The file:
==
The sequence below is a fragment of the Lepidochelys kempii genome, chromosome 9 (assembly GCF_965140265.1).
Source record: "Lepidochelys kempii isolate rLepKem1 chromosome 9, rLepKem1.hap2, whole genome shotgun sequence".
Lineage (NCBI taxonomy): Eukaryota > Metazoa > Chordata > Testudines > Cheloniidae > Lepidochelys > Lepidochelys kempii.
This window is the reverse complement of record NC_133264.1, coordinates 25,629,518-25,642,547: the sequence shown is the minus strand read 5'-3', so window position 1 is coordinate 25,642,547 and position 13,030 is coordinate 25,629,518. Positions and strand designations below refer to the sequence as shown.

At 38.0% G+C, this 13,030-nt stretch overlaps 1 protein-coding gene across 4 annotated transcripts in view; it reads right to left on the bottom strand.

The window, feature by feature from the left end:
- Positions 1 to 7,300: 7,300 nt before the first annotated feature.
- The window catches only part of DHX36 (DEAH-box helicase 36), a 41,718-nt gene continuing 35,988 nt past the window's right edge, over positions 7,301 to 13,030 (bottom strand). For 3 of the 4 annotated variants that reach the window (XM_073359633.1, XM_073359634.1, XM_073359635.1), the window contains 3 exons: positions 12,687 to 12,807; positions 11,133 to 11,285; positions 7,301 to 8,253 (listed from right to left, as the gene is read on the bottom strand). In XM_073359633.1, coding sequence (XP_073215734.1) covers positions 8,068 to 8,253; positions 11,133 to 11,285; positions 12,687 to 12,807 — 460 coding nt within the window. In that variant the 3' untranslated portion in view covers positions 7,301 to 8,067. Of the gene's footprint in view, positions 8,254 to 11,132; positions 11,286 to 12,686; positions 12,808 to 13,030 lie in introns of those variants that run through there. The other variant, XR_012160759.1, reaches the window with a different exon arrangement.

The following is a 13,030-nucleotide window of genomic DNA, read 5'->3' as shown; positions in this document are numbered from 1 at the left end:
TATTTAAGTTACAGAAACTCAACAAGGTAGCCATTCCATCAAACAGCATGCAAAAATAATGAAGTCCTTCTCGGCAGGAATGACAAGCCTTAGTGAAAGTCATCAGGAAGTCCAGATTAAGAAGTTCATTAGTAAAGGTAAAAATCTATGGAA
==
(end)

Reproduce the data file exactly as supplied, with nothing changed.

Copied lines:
The sequence below is a fragment of the Lepidochelys kempii genome, chromosome 9 (assembly GCF_965140265.1).
Source record: "Lepidochelys kempii isolate rLepKem1 chromosome 9, rLepKem1.hap2, whole genome shotgun sequence".
Lineage (NCBI taxonomy): Eukaryota > Metazoa > Chordata > Testudines > Cheloniidae > Lepidochelys > Lepidochelys kempii.
This window is the reverse complement of record NC_133264.1, coordinates 25,629,518-25,642,547: the sequence shown is the minus strand read 5'-3', so window position 1 is coordinate 25,642,547 and position 13,030 is coordinate 25,629,518. Positions and strand designations below refer to the sequence as shown.

At 38.0% G+C, this 13,030-nt stretch overlaps 1 protein-coding gene across 4 annotated transcripts in view; it reads right to left on the bottom strand.

The window, feature by feature from the left end:
- Positions 1 to 7,300: 7,300 nt before the first annotated feature.
- The window catches only part of DHX36 (DEAH-box helicase 36), a 41,718-nt gene continuing 35,988 nt past the window's right edge, over positions 7,301 to 13,030 (bottom strand). For 3 of the 4 annotated variants that reach the window (XM_073359633.1, XM_073359634.1, XM_073359635.1), the window contains 3 exons: positions 12,687 to 12,807; positions 11,133 to 11,285; positions 7,301 to 8,253 (listed from right to left, as the gene is read on the bottom strand). In XM_073359633.1, coding sequence (XP_073215734.1) covers positions 8,068 to 8,253; positions 11,133 to 11,285; positions 12,687 to 12,807 — 460 coding nt within the window. In that variant the 3' untranslated portion in view covers positions 7,301 to 8,067. Of the gene's footprint in view, positions 8,254 to 11,132; positions 11,286 to 12,686; positions 12,808 to 13,030 lie in introns of those variants that run through there. The other variant, XR_012160759.1, reaches the window with a different exon arrangement.

The following is a 13,030-nucleotide window of genomic DNA, read 5'->3' as shown; positions in this document are numbered from 1 at the left end:
TATTTAAGTTACAGAAACTCAACAAGGTAGCCATTCCATCAAACAGCATGCAAAAATAATGAAGTCCTTCTCGGCAGGAATGACAAGCCTTAGTGAAAGTCATCAGGAAGTCCAGATTAAGAAGTTCATTAGTAAAGGTAAAAATCTATGGAA